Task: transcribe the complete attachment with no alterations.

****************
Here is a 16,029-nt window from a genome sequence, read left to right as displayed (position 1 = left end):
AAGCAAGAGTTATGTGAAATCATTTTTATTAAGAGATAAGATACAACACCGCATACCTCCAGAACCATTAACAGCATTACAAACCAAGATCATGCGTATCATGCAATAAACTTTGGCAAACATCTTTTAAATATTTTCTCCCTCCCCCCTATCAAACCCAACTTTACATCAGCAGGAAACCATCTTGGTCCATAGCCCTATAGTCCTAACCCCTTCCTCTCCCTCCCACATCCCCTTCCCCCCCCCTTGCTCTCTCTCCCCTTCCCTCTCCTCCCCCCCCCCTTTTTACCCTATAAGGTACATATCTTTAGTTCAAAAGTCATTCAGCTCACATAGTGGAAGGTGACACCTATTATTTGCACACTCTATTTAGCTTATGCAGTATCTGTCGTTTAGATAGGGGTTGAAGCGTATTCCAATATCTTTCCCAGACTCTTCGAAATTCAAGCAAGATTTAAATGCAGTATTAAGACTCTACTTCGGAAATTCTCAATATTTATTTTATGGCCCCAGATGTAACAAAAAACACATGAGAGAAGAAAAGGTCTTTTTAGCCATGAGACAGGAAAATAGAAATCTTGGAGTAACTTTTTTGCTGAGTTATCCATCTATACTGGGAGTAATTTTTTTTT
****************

Here is a 16,029-nt window from a genome sequence, read left to right as displayed (position 1 = left end):
AAGCAAGAGTTATGTGAAATCATTTTTATTAAGAGATAAGATACAACACCGCATACCTCCAGAACCATTAACAGCATTACAAACCAAGATCATGCGTATCATGCAATAAACTTTGGCAAACATCTTTTAAATATTTTCTCCCTCCCCCCTATCAAACCCAACTTTACATCAGCAGGAAACCATCTTGGTCCATAGCCCTATAGTCCTAACCCCTTCCTCTCCCTCCCACATCCCCTTCCCCCCCCCTTGCTCTCTCTCCCCTTCCCTCTCCTCCCCCCCCCCTTTTTACCCTATAAGGTACATATCTTTAGTTCAAAAGTCATTCAGCTCACATAGTGGAAGGTGACACCTATTATTTGCACACTCTATTTAGCTTATGCAGTATCTGTCGTTTAGATAGGGGTTGAAGCGTATTCCAATATCTTTCCCAGACTCTTCGAAATTCAAGCAAGATTTAAATGCAGTATTAAGACTCTACTTCGGAAATTCTCAATATTTATTTTATGGCCCCAGATGTAACAAAAAACACATGAGAGAAGAAAAGGTCTTTTTAGCCATGAGACAGGAAAATAGAAATCTTGGAGTAACTTTTTTGCTGAGTTATCCATCTATACTGGGAGTAATTTTTTTTT